Lawyer Must Follow Impaired Client’s Wishes In Most Cases


Lawyers who represent mentally impaired clients often wonder: is the lawyer’s duty to advocate the client’s wishes, no matter how peculiar, or to act in the client’s best interests? That was the dilemma facing New Hampshire attorney Tony Soltani after his client was committed to a mental hospital.

Richard A. (his full name is withheld in the official court proceedings) was the subject of a commitment proceeding. Evidence at his trial indicated that he was severely psychotic. He believed that the FBI had implanted monitors and transmitters in his body, and he threatened to swallow coins in order to force medical personnel to x-ray him—which he hoped would reveal the implants. More distressingly, he barricaded himself in a room with a hatchet and refused treatment.

Richard A. was represented by a court-appointed attorney. The attorney made his best arguments, but the evidence was strong and the trial judge committed Richard A. to the New Hampshire Hospital for up to one year of treatment. Richard A. instructed his lawyer to appeal.

The lawyer’s dilemma was immediately clear. In his view there was no basis for an appeal, and lawyers’ ethical rules prohibit filing frivolous actions. The lawyer could not follow both his client’s wishes and the rules governing the profession.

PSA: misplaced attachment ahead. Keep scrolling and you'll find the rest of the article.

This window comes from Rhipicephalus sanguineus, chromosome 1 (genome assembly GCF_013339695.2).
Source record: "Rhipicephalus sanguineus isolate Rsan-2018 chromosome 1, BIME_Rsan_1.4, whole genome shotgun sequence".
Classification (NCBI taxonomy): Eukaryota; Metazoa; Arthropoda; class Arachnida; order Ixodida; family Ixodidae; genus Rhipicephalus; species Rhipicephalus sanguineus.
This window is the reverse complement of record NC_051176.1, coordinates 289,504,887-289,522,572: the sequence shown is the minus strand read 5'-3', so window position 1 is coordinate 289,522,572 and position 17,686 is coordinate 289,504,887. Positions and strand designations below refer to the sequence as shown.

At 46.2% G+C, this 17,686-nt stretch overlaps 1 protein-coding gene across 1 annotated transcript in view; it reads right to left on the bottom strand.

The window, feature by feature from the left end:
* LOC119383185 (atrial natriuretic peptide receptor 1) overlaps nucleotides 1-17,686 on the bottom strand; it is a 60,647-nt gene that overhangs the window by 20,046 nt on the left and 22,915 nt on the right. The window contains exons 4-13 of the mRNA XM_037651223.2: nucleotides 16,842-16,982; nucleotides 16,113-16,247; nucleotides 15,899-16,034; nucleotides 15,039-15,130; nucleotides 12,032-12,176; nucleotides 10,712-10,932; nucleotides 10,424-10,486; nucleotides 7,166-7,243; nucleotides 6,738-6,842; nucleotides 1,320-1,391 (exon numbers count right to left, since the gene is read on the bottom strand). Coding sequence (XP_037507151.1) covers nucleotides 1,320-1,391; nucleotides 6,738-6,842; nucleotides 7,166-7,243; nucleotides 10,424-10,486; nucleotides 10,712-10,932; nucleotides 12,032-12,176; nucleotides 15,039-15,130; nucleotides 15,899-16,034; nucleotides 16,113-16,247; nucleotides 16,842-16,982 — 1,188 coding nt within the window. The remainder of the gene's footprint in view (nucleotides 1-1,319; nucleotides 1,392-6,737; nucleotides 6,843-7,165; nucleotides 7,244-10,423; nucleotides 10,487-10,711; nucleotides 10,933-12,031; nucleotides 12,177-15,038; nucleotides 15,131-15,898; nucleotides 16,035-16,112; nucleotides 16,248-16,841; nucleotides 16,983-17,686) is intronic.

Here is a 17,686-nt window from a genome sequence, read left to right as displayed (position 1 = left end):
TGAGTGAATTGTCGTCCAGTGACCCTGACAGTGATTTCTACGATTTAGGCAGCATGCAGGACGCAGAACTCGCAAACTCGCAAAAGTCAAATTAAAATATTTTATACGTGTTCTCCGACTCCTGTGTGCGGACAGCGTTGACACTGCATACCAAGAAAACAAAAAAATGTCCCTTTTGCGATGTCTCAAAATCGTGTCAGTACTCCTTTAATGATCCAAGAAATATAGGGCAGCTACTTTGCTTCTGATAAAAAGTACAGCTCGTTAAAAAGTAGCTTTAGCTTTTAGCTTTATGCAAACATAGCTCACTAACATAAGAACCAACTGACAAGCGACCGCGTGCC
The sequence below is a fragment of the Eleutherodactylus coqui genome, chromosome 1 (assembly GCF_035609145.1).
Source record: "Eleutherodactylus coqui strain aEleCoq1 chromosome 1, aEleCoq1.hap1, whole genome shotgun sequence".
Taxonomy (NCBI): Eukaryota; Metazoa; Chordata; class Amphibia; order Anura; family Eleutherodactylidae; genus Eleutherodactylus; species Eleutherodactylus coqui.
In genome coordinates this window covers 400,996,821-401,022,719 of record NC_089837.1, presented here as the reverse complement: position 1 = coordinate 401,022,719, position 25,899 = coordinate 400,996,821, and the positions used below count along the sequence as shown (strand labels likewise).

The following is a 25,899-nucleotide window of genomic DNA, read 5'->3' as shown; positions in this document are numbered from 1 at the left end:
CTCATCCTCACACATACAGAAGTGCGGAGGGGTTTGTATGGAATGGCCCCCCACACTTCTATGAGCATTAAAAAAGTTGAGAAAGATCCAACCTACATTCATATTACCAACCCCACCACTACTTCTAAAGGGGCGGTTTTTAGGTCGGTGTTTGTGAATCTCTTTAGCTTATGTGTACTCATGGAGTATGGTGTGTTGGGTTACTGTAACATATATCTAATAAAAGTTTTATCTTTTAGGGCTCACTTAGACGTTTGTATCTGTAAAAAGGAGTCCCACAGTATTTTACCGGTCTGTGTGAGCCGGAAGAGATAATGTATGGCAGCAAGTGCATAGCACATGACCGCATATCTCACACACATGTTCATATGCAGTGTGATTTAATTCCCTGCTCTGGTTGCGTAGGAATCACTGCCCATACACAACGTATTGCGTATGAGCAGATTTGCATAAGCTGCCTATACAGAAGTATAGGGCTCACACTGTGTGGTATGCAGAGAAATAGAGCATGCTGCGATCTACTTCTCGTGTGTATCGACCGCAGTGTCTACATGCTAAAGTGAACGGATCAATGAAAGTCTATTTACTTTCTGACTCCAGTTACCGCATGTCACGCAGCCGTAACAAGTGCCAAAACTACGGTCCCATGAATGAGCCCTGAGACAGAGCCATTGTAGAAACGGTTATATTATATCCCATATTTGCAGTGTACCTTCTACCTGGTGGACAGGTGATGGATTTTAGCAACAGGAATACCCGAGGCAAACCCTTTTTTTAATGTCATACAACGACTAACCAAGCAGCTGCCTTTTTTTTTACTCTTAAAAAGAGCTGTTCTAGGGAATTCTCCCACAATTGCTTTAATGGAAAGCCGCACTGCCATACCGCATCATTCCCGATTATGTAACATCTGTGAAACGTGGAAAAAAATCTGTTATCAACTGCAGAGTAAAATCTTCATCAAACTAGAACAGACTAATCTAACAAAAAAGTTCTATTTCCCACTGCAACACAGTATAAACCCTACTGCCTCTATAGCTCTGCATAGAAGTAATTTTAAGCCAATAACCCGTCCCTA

A similar problem often arises in criminal cases when a defendant has been convicted and insists on an appeal. In a 1967 case arising in California the U.S. Supreme Court decided that the defendant’s right to an appeal was more important than the lawyer’s ethical limitations, and authorized the filing of a so-called “Anders” brief—in which the lawyer lists all the possible arguments the defendant might have made without arguing that the appeal should be granted. Richard A.’s attorney suggested that maybe he should be directed to take a similar approach.

The New Hampshire Supreme Court decided that Richard A.’s attorney must first try to dissuade him from appealing his commitment. If that is unsuccessful, however, the lawyer is permitted to file an appeal without arguing for reversal, similar to the criminal rules governing Anders briefs. The Court noted that it might summarily dismiss any appeal if it decided the appeal lacked merit. In re Richard A., April 18, 2001.

The case of Richard A. points to ethical problems faced by lawyers for the mentally impaired every day. It can be difficult to balance the client’s wishes with his or her legal interests, and following instructions can sometimes be harmful to the client. Generally speaking, the lawyer’s duty is to represent the client’s wishes. The lawyer’s job can be challenging in such a case; Richard A.’s case at least recognizes that challenge, even if does not resolve it.

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